Swift: A right-brainer's guide to getting life organized
I need to get organized. But it has to be on my terms. After 44 years of trying to be an uber-orderly, color-coded efficiency expert, I have realized something: I will never make my sixth-grade teacher, Miss Schuler, happy. I will never have a sp...
I need to get organized.
But it has to be on my terms.
After 44 years of trying to be an uber-orderly, color-coded efficiency expert, I have realized something: I will never make my sixth-grade teacher, Miss Schuler, happy. I will never have a spotless desk with every item filed away in a labeled, alphabetized folder. I am not a linear, logical, left-brained thinker. I am like my cat - a circuitous thinker, prone to naps and easily distracted by anything chirpy or sparkly.
And so I was intrigued upon hearing of a book for the relentlessly right-brained, "Organizing From the Right Side of the Brain" by Lee Silber.
In true, right-brain style, I was too impatient to read the whole book. Instead, I flipped through it in a haphazard manner, looking for items that seemed especially chirpy or sparkly.
A right-brainer himself, Silber claims we have likely been badgered for years for our lack of organizational skills.
"Society is made up mostly of left-brainers, who, being the majority, feel their way of doing almost everything is the best, or only, way - especially when it comes to organizing."
I half-heartedly agree. The tools that work so well for others don't seem to work for me. As a visual thinker, I forget about items stowed away in a file cabinet.
My organizing safaris usually have a fierce, manic, all-or-nothing quality: "I am going to organize every closet and cupboard in the house before 5 p.m. today!" I will declare.
I will attack the first drawer as if it is filled with agitated cobras. I will go completely overboard, hanging individual paperclips on tiny hangers, polishing the staplers with a dust cloth and sorting pens according to ink viscosity.
Two hours in, I will still be cleaning that drawer. "I deserve a break," I'll tell myself. "Maybe I should reward myself with a nice 2-pound bag of Chips Ahoy cookies."
Forty-five minutes later you'll find me covered with crumbs and sobbing softly into my stapler-polishing cloth.
This has happened more than once.
Even so, I did find some useful tidbits in Silber's little book for the logic-impaired.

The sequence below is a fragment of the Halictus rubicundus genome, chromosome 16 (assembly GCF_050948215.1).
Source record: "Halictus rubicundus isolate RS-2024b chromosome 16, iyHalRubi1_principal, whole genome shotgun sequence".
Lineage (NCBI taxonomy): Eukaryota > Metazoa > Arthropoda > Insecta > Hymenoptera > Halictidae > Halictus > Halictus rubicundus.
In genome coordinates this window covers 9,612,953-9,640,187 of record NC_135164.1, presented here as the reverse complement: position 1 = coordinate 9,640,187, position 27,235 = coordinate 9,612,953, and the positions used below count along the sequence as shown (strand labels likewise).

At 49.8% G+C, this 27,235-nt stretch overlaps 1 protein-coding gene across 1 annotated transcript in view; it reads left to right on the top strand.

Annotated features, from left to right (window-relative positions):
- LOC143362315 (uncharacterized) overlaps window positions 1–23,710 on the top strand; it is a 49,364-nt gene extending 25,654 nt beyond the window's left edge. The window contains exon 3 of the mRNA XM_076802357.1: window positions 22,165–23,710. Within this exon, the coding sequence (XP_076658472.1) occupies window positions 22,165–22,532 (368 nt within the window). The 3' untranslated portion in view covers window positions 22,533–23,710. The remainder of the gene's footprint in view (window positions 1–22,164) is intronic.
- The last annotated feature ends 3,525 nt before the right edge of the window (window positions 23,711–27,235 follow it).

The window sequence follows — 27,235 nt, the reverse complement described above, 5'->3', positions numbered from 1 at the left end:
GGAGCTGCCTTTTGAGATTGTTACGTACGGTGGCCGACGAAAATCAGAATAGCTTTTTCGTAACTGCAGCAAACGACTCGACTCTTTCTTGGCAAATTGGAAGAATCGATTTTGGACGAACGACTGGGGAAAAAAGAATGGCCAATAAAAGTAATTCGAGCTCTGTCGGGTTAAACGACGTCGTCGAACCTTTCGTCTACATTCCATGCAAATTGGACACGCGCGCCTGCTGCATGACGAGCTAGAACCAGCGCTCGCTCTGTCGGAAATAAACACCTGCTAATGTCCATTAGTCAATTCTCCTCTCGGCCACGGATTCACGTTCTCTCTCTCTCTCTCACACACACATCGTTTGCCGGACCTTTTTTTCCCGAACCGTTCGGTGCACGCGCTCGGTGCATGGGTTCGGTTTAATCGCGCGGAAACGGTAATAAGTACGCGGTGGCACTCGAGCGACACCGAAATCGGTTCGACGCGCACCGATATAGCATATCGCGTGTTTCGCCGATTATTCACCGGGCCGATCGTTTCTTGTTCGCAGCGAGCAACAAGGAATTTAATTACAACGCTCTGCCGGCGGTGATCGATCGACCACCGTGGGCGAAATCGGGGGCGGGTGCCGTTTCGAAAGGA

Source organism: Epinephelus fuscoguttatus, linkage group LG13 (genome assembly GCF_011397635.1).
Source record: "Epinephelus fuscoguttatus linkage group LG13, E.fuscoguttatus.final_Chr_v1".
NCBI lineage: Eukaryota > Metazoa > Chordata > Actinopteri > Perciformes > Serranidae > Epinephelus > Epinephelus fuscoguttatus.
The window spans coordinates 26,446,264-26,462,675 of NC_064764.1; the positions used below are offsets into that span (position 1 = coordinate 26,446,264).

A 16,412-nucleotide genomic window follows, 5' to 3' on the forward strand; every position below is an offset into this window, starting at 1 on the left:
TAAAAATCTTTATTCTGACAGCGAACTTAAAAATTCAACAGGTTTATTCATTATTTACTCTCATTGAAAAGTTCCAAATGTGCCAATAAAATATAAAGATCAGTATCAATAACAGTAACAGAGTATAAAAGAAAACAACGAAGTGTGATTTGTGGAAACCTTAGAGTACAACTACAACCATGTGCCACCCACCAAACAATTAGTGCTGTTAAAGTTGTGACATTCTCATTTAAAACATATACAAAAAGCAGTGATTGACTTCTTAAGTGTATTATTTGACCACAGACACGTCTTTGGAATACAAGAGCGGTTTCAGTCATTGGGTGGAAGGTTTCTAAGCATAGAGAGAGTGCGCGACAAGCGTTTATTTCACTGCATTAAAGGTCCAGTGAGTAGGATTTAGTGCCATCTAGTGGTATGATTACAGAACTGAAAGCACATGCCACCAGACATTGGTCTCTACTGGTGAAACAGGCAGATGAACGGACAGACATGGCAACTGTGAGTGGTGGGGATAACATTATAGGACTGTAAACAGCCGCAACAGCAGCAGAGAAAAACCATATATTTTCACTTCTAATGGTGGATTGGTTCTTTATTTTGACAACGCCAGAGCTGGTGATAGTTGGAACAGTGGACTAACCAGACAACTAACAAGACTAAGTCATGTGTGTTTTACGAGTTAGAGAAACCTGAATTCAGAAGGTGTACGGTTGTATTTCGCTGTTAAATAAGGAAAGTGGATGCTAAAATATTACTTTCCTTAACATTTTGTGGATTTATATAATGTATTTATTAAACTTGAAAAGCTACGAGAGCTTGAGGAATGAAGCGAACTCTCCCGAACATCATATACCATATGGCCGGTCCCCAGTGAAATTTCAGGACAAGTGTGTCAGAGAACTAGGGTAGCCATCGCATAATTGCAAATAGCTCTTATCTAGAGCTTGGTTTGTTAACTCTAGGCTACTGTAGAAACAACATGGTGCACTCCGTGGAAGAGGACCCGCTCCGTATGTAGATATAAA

- Organizational tools only help if you use them. It is not enough to buy something because it is colorful or looks cool and then promptly forget about it. This just gives you more junk to organize. Also, organizational tools that work for one person might not work for another. Silber points to creative types who find quirky ways to keep track of their stuff: stringing laundry lines across a room to hang photos or bills or designing their own doodle-friendly daily planners.
- Take baby-steps. Organizing the garage in one day might overwhelm anyone - even a card-carrying left-brainer. Instead, try working on it for 30 minutes a day. In a week, you'll be amazed by the progress.
- See the upside to being organized. First off: realize the assets of creativity, which include an innate ability to find fresh, unconventional solutions to everyday problems.
Also recognize the many down sides to disorganization, which include losing important papers or disappointing loved ones by forgetting their birthdays. Disorganization also can drain us of time and energy, as we spend hours searching for stuff and feeling weighed down by our chaotic surroundings. Imagine how much we can accomplish if we free up our creative power and time for good instead of evil.
But don't take my advice. Check out Silber's book (Thomas Dunne Books, $16). Even if you don't agree with everything in it, it might help launch you on a more-creative, less-frustrating life.
And if all else fails, Chips Ahoy are on sale at Walmart.
Readers can reach Forum reporter Tammy Swift at (701) 241-5525 or firstname.lastname@example.org